The Marikana massacre was the single most lethal use of force by South African security forces against civilians since 1960. The shootings have been described as a massacre in the South African media and have been compared to the Sharpeville massacre in 1960. The incident also took place on the 25-year anniversary of a nationwide South African miners’ strike.
Controversy emerged after it was discovered that most of the victims were shot in the back, and many victims were shot far from police lines. On 18 September, a mediator announced a resolution to the conflict, stating the striking miners had accepted a 22% pay rise, a one-off payment of 2,000 rand and would return to work 20 September.
The Marikana massacre started as a wildcat strike at a mine owned by Lonmin in the Marikana area, close to Rustenburg, South Africa in 2012. The event garnered international attention following a series of violent incidents between the South African Police Service, Lonmin security and the leadership of the National Union of Mineworkers (NUM) on the one side and strikers themselves on the other, which resulted in the deaths of 44 people, 41 of whom were striking mineworkers killed by police. Also, during the same incident, at least 78 additional workers were injured. The total number of injuries during the strike remains unknown. In response to the Lonmin strikers, there were a wave of wildcat strikes across the South African mining sector.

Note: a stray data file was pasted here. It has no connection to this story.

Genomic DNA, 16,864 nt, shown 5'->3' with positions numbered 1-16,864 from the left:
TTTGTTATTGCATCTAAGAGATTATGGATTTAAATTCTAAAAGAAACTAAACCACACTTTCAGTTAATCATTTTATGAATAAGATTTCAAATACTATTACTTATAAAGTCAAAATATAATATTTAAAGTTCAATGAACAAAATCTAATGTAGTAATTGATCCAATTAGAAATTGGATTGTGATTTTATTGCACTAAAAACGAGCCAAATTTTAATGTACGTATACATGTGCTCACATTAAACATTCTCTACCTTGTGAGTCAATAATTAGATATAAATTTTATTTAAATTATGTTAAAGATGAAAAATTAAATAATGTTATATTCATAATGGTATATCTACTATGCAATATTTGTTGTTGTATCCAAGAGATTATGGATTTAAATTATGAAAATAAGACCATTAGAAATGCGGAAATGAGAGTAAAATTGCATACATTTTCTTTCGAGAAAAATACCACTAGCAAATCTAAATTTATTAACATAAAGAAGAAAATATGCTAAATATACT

The first incidents of violence were reported to have started on 11 August after NUM leaders opened fire on NUM members who were on strike. Initial reports indicated that it was widely believed that two strikers died that day; however, it later turned out that two strikers were seriously wounded, but not killed, in the shooting by NUM members. This violence was followed by the death of another eight strikers, police and security personnel who were killed in the following three days.